A 55-year-old man affected by a psychotic disorder suddenly died during a quarrel with his father. The autopsy excluded traumatic causes of death, and the cardiac examination identified a severe cardiomegaly with biventricular dilatation of very likely multifactorial origin. Toxicological and pharmacogenetic analyses excluded a fatal intoxication and identified the presence of the antipsychotic drug fluphenazine in the therapeutic range in a normal metabolizer. The screening for genetic variations highlighted a novel heterozygous single-nucleotide variant in the exon 36: c 0.4750C>A (p.Pro1584Thr) of the Ryanodine Receptor Type 2 (RYR2) gene. The mutation detected can be classified as Likely Pathogenic according to the American College of Medical Genetics and Genomics (ACMG) criteria. RYR2 variation has been associated to catecholaminergic polymorphic ventricular tachycardia (CPVT), a disease currently recognized as one of the most malignant cardiac channelopathies, expressed mostly in young patients, normally in the absence of structural heart disease. The victim late middle age, compared to juvenile onset of CPVT reported in literature, his clinical history, his structurally altered heart, circumstances at death and the absence of phenotype-related variations of dilated cardiomyopathy genes, suggested that the fatal arrhythmia could have been caused by an acquired form of dilated cardiopathy/cardiomyopathy. However, the contribution of the genetic variant to death cannot be completely ruled out, since the significance of a VUS or of a novel variant depends on the data available at the time of investigation, and should be periodically evaluated. We discuss the contribution of the structural alteration and of the variant detected, as well as the role of the molecular autopsy in forensic examination, which can make a significant contribution for inferring both cause and manner of death.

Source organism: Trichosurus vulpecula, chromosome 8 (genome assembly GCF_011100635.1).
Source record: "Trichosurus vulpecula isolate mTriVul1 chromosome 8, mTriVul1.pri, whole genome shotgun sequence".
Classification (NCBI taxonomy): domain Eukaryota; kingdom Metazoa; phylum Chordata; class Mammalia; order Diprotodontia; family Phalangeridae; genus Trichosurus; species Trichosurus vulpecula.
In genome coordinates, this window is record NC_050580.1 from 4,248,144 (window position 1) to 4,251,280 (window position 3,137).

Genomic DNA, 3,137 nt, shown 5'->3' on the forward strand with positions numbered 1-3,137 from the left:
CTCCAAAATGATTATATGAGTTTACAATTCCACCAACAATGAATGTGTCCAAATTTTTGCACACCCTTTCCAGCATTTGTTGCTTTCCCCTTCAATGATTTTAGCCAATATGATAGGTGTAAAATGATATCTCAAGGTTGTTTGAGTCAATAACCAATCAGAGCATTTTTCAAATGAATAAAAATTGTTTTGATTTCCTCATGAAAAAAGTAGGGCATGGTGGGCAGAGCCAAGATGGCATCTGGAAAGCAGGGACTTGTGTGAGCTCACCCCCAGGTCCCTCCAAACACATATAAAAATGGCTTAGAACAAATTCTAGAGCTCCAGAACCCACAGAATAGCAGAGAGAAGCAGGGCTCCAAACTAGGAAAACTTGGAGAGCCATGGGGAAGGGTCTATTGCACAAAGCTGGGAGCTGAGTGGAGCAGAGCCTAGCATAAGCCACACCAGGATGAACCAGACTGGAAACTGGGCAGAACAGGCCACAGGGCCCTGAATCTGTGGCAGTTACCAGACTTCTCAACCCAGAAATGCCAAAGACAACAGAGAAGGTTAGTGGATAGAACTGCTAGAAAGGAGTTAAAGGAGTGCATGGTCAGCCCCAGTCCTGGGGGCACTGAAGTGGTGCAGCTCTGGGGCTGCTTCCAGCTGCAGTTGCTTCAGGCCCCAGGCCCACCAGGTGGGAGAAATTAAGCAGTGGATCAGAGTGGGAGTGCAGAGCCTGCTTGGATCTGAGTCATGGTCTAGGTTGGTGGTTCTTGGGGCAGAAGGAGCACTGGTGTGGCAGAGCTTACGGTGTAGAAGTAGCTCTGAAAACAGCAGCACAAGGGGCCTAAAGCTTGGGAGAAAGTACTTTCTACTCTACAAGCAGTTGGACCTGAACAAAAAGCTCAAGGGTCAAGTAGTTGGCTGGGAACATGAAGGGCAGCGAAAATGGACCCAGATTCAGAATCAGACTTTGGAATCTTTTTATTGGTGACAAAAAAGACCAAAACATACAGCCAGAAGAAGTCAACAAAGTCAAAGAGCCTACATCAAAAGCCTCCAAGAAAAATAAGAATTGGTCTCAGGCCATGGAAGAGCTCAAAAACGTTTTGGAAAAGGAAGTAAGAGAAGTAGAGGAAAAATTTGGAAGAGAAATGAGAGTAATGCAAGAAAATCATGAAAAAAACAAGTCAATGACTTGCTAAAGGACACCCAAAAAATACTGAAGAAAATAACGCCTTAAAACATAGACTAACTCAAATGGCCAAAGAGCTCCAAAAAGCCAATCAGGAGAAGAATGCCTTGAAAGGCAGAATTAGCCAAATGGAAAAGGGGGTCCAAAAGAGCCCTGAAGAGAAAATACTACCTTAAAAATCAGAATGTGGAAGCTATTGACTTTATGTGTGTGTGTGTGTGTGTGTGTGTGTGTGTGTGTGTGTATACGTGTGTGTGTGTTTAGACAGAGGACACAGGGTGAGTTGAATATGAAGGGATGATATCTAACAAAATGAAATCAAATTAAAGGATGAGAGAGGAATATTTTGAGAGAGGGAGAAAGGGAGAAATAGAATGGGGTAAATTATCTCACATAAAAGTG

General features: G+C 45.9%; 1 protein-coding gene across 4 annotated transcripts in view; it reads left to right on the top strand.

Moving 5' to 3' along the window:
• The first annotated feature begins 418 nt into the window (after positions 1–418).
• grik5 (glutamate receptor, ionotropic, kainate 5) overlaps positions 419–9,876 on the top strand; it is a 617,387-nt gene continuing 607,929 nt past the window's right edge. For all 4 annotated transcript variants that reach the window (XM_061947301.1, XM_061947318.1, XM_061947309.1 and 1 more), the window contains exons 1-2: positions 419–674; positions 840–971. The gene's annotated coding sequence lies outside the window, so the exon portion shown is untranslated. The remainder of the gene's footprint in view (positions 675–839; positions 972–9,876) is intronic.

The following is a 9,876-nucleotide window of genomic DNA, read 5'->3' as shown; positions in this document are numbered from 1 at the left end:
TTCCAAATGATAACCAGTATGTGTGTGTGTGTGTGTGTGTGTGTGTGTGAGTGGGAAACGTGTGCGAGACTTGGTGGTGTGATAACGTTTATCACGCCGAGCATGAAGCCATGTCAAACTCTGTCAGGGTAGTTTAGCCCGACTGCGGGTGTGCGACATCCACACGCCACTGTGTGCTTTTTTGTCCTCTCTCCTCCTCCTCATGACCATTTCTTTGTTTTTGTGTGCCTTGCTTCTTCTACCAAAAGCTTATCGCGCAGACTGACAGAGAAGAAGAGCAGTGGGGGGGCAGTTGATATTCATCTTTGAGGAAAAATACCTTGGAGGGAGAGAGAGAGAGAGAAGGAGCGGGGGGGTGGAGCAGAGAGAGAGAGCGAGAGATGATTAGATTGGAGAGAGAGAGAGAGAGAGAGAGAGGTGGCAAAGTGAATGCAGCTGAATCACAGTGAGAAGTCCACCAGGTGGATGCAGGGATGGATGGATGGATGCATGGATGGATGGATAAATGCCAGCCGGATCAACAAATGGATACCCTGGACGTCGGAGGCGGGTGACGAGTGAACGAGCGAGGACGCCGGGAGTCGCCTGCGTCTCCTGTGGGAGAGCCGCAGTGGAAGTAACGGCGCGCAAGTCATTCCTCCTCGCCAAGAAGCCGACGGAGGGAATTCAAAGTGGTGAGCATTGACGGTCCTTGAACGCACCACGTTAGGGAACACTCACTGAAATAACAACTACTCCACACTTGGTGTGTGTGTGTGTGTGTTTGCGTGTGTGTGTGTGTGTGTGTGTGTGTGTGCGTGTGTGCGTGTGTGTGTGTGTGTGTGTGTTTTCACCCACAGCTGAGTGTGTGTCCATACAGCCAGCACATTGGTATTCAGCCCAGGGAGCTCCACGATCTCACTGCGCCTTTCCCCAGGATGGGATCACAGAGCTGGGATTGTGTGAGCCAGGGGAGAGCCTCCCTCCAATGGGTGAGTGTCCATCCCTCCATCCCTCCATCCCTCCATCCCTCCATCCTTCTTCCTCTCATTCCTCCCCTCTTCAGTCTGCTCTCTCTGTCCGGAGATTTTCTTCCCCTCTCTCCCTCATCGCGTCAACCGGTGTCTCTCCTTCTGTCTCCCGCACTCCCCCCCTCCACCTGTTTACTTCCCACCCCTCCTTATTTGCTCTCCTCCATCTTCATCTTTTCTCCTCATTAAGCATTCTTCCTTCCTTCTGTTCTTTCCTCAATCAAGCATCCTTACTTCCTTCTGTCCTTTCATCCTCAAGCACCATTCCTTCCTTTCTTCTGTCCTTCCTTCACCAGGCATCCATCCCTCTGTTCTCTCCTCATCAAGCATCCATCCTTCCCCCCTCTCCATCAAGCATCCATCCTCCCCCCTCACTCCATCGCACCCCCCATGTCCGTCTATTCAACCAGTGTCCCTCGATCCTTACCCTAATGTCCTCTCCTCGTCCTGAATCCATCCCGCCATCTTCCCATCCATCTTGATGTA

Sudden Unexpected Death after a mild trauma: The complex forensic interpretation of cardiac and genetic findings

Pelletti G.;Gavelli S.;Rossi C.;Foa A.;Agostini V.;Pelotti S.
2021

Abstract

A 55-year-old man affected by a psychotic disorder suddenly died during a quarrel with his father. The autopsy excluded traumatic causes of death, and the cardiac examination identified a severe cardiomegaly with biventricular dilatation of very likely multifactorial origin. Toxicological and pharmacogenetic analyses excluded a fatal intoxication and identified the presence of the antipsychotic drug fluphenazine in the therapeutic range in a normal metabolizer. The screening for genetic variations highlighted a novel heterozygous single-nucleotide variant in the exon 36: c 0.4750C>A (p.Pro1584Thr) of the Ryanodine Receptor Type 2 (RYR2) gene. The mutation detected can be classified as Likely Pathogenic according to the American College of Medical Genetics and Genomics (ACMG) criteria. RYR2 variation has been associated to catecholaminergic polymorphic ventricular tachycardia (CPVT), a disease currently recognized as one of the most malignant cardiac channelopathies, expressed mostly in young patients, normally in the absence of structural heart disease. The victim late middle age, compared to juvenile onset of CPVT reported in literature, his clinical history, his structurally altered heart, circumstances at death and the absence of phenotype-related variations of dilated cardiomyopathy genes, suggested that the fatal arrhythmia could have been caused by an acquired form of dilated cardiopathy/cardiomyopathy. However, the contribution of the genetic variant to death cannot be completely ruled out, since the significance of a VUS or of a novel variant depends on the data available at the time of investigation, and should be periodically evaluated. We discuss the contribution of the structural alteration and of the variant detected, as well as the role of the molecular autopsy in forensic examination, which can make a significant contribution for inferring both cause and manner of death.
Pelletti G.; Leone O.; Gavelli S.; Rossi C.; Foa A.; Agostini V.; Pelotti S.
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Utilizza questo identificativo per citare o creare un link a questo documento: http://hdl.handle.net/11585/862261
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